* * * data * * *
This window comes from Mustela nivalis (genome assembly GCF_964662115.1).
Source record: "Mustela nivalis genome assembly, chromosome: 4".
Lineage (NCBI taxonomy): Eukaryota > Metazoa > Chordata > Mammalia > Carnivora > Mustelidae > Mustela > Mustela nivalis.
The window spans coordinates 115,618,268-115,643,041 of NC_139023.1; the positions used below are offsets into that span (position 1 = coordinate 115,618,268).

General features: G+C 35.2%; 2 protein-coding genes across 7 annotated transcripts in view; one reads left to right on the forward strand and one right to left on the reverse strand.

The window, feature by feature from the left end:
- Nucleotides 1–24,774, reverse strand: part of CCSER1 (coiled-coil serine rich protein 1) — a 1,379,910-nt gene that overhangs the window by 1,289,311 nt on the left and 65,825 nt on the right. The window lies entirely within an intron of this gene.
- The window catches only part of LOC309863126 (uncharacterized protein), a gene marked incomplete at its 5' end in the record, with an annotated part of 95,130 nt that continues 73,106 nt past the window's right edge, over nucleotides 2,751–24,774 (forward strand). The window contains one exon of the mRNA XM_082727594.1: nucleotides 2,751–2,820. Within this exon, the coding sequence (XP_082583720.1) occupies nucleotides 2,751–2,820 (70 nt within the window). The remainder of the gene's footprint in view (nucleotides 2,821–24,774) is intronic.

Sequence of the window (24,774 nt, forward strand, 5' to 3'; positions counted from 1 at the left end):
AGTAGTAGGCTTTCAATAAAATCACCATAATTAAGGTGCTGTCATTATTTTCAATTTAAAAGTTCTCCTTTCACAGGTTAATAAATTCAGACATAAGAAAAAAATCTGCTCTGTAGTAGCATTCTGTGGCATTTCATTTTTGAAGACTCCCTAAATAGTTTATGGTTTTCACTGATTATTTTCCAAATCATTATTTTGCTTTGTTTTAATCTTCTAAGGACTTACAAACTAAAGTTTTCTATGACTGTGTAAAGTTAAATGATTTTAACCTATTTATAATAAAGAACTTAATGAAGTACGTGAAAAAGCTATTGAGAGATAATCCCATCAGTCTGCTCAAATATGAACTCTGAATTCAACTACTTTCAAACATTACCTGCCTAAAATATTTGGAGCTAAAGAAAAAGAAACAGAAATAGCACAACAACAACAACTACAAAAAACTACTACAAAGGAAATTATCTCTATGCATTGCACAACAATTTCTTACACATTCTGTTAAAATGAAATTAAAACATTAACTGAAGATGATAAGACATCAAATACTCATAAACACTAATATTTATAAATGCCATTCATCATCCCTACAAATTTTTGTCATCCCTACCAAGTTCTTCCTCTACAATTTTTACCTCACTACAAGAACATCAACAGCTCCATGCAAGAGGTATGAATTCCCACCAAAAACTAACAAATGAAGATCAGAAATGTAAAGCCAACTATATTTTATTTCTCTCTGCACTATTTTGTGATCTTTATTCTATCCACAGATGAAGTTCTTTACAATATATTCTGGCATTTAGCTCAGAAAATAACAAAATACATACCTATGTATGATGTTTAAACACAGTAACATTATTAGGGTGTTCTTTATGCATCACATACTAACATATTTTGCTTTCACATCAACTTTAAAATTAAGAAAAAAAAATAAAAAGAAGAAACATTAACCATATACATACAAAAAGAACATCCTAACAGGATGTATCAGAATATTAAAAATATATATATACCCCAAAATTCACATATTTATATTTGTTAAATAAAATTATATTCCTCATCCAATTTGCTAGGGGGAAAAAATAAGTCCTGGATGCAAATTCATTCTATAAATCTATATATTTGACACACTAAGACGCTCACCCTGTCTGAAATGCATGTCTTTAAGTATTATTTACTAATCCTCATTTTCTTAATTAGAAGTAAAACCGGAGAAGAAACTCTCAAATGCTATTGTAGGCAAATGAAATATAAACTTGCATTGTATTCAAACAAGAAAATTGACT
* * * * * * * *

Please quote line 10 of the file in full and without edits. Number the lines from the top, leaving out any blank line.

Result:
AGTAGTAGGCTTTCAATAAAATCACCATAATTAAGGTGCTGTCATTATTTTCAATTTAAAAGTTCTCCTTTCACAGGTTAATAAATTCAGACATAAGAAAAAAATCTGCTCTGTAGTAGCATTCTGTGGCATTTCATTTTTGAAGACTCCCTAAATAGTTTATGGTTTTCACTGATTATTTTCCAAATCATTATTTTGCTTTGTTTTAATCTTCTAAGGACTTACAAACTAAAGTTTTCTATGACTGTGTAAAGTTAAATGATTTTAACCTATTTATAATAAAGAACTTAATGAAGTACGTGAAAAAGCTATTGAGAGATAATCCCATCAGTCTGCTCAAATATGAACTCTGAATTCAACTACTTTCAAACATTACCTGCCTAAAATATTTGGAGCTAAAGAAAAAGAAACAGAAATAGCACAACAACAACAACTACAAAAAACTACTACAAAGGAAATTATCTCTATGCATTGCACAACAATTTCTTACACATTCTGTTAAAATGAAATTAAAACATTAACTGAAGATGATAAGACATCAAATACTCATAAACACTAATATTTATAAATGCCATTCATCATCCCTACAAATTTTTGTCATCCCTACCAAGTTCTTCCTCTACAATTTTTACCTCACTACAAGAACATCAACAGCTCCATGCAAGAGGTATGAATTCCCACCAAAAACTAACAAATGAAGATCAGAAATGTAAAGCCAACTATATTTTATTTCTCTCTGCACTATTTTGTGATCTTTATTCTATCCACAGATGAAGTTCTTTACAATATATTCTGGCATTTAGCTCAGAAAATAACAAAATACATACCTATGTATGATGTTTAAACACAGTAACATTATTAGGGTGTTCTTTATGCATCACATACTAACATATTTTGCTTTCACATCAACTTTAAAATTAAGAAAAAAAAATAAAAAGAAGAAACATTAACCATATACATACAAAAAGAACATCCTAACAGGATGTATCAGAATATTAAAAATATATATATACCCCAAAATTCACATATTTATATTTGTTAAATAAAATTATATTCCTCATCCAATTTGCTAGGGGGAAAAAATAAGTCCTGGATGCAAATTCATTCTATAAATCTATATATTTGACACACTAAGACGCTCACCCTGTCTGAAATGCATGTCTTTAAGTATTATTTACTAATCCTCATTTTCTTAATTAGAAGTAAAACCGGAGAAGAAACTCTCAAATGCTATTGTAGGCAAATGAAATATAAACTTGCATTGTATTCAAACAAGAAAATTGACT